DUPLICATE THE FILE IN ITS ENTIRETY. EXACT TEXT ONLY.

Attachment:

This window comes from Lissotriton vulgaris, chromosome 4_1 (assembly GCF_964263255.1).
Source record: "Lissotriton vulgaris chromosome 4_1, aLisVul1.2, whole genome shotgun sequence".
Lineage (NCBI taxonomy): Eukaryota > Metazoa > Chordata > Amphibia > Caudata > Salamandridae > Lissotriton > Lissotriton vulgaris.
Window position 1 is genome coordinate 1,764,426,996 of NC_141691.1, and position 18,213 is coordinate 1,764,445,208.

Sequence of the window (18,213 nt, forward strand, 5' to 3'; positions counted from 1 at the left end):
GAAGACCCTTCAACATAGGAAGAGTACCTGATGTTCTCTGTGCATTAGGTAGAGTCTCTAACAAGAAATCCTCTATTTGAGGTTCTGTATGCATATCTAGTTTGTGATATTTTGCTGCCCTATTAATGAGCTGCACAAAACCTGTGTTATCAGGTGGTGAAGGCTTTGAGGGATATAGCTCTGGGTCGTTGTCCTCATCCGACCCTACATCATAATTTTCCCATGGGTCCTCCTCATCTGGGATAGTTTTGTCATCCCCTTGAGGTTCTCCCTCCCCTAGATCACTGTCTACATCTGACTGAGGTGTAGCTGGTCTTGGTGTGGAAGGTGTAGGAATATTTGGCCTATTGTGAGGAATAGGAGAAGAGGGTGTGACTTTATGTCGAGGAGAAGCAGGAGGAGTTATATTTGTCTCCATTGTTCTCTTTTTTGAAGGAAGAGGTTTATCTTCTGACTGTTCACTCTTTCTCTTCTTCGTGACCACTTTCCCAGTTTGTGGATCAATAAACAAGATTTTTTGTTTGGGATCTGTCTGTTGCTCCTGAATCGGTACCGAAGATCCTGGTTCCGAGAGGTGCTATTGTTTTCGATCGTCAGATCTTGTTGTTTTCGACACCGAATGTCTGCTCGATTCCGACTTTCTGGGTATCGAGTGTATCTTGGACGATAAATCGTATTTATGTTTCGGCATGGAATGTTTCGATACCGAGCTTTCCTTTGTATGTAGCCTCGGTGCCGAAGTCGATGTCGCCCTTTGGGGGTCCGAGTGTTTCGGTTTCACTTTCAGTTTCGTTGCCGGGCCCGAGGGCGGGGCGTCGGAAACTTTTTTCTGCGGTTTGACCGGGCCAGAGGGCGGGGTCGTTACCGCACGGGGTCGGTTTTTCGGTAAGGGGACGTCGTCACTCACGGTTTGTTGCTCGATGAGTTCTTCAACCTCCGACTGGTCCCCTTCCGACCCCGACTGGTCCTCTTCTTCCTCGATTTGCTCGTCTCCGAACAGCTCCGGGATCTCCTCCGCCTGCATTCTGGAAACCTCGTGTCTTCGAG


This window comes from Lissotriton vulgaris, chromosome 4_1 (assembly GCF_964263255.1).
Source record: "Lissotriton vulgaris chromosome 4_1, aLisVul1.2, whole genome shotgun sequence".
Lineage (NCBI taxonomy): Eukaryota > Metazoa > Chordata > Amphibia > Caudata > Salamandridae > Lissotriton > Lissotriton vulgaris.
Window position 1 is genome coordinate 1,764,426,996 of NC_141691.1, and position 18,213 is coordinate 1,764,445,208.

Sequence of the window (18,213 nt, forward strand, 5' to 3'; positions counted from 1 at the left end):
GAAGACCCTTCAACATAGGAAGAGTACCTGATGTTCTCTGTGCATTAGGTAGAGTCTCTAACAAGAAATCCTCTATTTGAGGTTCTGTATGCATATCTAGTTTGTGATATTTTGCTGCCCTATTAATGAGCTGCACAAAACCTGTGTTATCAGGTGGTGAAGGCTTTGAGGGATATAGCTCTGGGTCGTTGTCCTCATCCGACCCTACATCATAATTTTCCCATGGGTCCTCCTCATCTGGGATAGTTTTGTCATCCCCTTGAGGTTCTCCCTCCCCTAGATCACTGTCTACATCTGACTGAGGTGTAGCTGGTCTTGGTGTGGAAGGTGTAGGAATATTTGGCCTATTGTGAGGAATAGGAGAAGAGGGTGTGACTTTATGTCGAGGAGAAGCAGGAGGAGTTATATTTGTCTCCATTGTTCTCTTTTTTGAAGGAAGAGGTTTATCTTCTGACTGTTCACTCTTTCTCTTCTTCGTGACCACTTTCCCAGTTTGTGGATCAATAAACAAGATTTTTTGTTTGGGATCTGTCTGTTGCTCCTGAATCGGTACCGAAGATCCTGGTTCCGAGAGGTGCTATTGTTTTCGATCGTCAGATCTTGTTGTTTTCGACACCGAATGTCTGCTCGATTCCGACTTTCTGGGTATCGAGTGTATCTTGGACGATAAATCGTATTTATGTTTCGGCATGGAATGTTTCGATACCGAGCTTTCCTTTGTATGTAGCCTCGGTGCCGAAGTCGATGTCGCCCTTTGGGGGTCCGAGTGTTTCGGTTTCACTTTCAGTTTCGTTGCCGGGCCCGAGGGCGGGGCGTCGGAAACTTTTTTCTGCGGTTTGACCGGGCCAGAGGGCGGGGTCGTTACCGCACGGGGTCGGTTTTTCGGTAAGGGGACGTCGTCACTCACGGTTTGTTGCTCGATGAGTTCTTCAACCTCCGACTGGTCCCCTTCCGACCCCGACTGGTCCTCTTCTTCCTCGATTTGCTCGTCTCCGAACAGCTCCGGGATCTCCTCCGCCTGCATTCTGGAAACCTCGTGTCTTCGAG